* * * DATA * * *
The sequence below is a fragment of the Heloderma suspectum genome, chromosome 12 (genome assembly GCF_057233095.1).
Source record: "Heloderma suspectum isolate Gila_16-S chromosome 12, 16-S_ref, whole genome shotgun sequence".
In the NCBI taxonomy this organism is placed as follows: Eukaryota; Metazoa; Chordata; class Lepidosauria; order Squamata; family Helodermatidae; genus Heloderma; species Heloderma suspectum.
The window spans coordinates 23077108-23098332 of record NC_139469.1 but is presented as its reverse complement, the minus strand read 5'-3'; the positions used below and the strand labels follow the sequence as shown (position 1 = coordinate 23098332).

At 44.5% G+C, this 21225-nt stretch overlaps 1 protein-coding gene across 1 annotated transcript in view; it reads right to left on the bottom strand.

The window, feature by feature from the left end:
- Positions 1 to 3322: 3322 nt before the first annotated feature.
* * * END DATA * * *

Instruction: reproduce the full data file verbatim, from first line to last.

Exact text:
The sequence below is a fragment of the Heloderma suspectum genome, chromosome 12 (genome assembly GCF_057233095.1).
Source record: "Heloderma suspectum isolate Gila_16-S chromosome 12, 16-S_ref, whole genome shotgun sequence".
In the NCBI taxonomy this organism is placed as follows: Eukaryota; Metazoa; Chordata; class Lepidosauria; order Squamata; family Helodermatidae; genus Heloderma; species Heloderma suspectum.
The window spans coordinates 23077108-23098332 of record NC_139469.1 but is presented as its reverse complement, the minus strand read 5'-3'; the positions used below and the strand labels follow the sequence as shown (position 1 = coordinate 23098332).

At 44.5% G+C, this 21225-nt stretch overlaps 1 protein-coding gene across 1 annotated transcript in view; it reads right to left on the bottom strand.

The window, feature by feature from the left end:
- Positions 1 to 3322: 3322 nt before the first annotated feature.